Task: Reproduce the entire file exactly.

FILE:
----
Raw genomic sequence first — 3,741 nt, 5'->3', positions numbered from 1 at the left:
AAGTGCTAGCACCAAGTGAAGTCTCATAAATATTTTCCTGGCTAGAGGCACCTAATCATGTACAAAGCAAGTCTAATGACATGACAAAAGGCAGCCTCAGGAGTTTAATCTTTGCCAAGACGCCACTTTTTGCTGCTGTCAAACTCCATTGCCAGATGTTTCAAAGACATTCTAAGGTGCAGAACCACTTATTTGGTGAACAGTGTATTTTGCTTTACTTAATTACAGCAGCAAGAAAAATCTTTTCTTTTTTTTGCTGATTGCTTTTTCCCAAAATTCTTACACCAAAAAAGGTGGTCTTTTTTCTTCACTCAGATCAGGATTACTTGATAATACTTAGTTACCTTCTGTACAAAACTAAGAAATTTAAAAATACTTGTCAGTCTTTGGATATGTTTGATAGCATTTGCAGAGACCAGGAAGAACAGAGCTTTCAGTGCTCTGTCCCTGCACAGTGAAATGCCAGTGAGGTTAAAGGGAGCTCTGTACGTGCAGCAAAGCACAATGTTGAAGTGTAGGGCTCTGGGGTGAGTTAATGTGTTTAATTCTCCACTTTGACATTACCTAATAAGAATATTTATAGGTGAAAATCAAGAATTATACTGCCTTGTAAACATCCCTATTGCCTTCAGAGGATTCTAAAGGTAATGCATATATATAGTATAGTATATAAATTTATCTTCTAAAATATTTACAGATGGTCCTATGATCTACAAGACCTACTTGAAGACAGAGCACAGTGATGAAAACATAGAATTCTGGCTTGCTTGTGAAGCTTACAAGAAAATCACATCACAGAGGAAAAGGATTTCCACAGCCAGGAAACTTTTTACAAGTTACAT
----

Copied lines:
Raw genomic sequence first — 3,741 nt, 5'->3', positions numbered from 1 at the left:
AAGTGCTAGCACCAAGTGAAGTCTCATAAATATTTTCCTGGCTAGAGGCACCTAATCATGTACAAAGCAAGTCTAATGACATGACAAAAGGCAGCCTCAGGAGTTTAATCTTTGCCAAGACGCCACTTTTTGCTGCTGTCAAACTCCATTGCCAGATGTTTCAAAGACATTCTAAGGTGCAGAACCACTTATTTGGTGAACAGTGTATTTTGCTTTACTTAATTACAGCAGCAAGAAAAATCTTTTCTTTTTTTTGCTGATTGCTTTTTCCCAAAATTCTTACACCAAAAAAGGTGGTCTTTTTTCTTCACTCAGATCAGGATTACTTGATAATACTTAGTTACCTTCTGTACAAAACTAAGAAATTTAAAAATACTTGTCAGTCTTTGGATATGTTTGATAGCATTTGCAGAGACCAGGAAGAACAGAGCTTTCAGTGCTCTGTCCCTGCACAGTGAAATGCCAGTGAGGTTAAAGGGAGCTCTGTACGTGCAGCAAAGCACAATGTTGAAGTGTAGGGCTCTGGGGTGAGTTAATGTGTTTAATTCTCCACTTTGACATTACCTAATAAGAATATTTATAGGTGAAAATCAAGAATTATACTGCCTTGTAAACATCCCTATTGCCTTCAGAGGATTCTAAAGGTAATGCATATATATAGTATAGTATATAAATTTATCTTCTAAAATATTTACAGATGGTCCTATGATCTACAAGACCTACTTGAAGACAGAGCACAGTGATGAAAACATAGAATTCTGGCTTGCTTGTGAAGCTTACAAGAAAATCACATCACAGAGGAAAAGGATTTCCACAGCCAGGAAACTTTTTACAAGTTACAT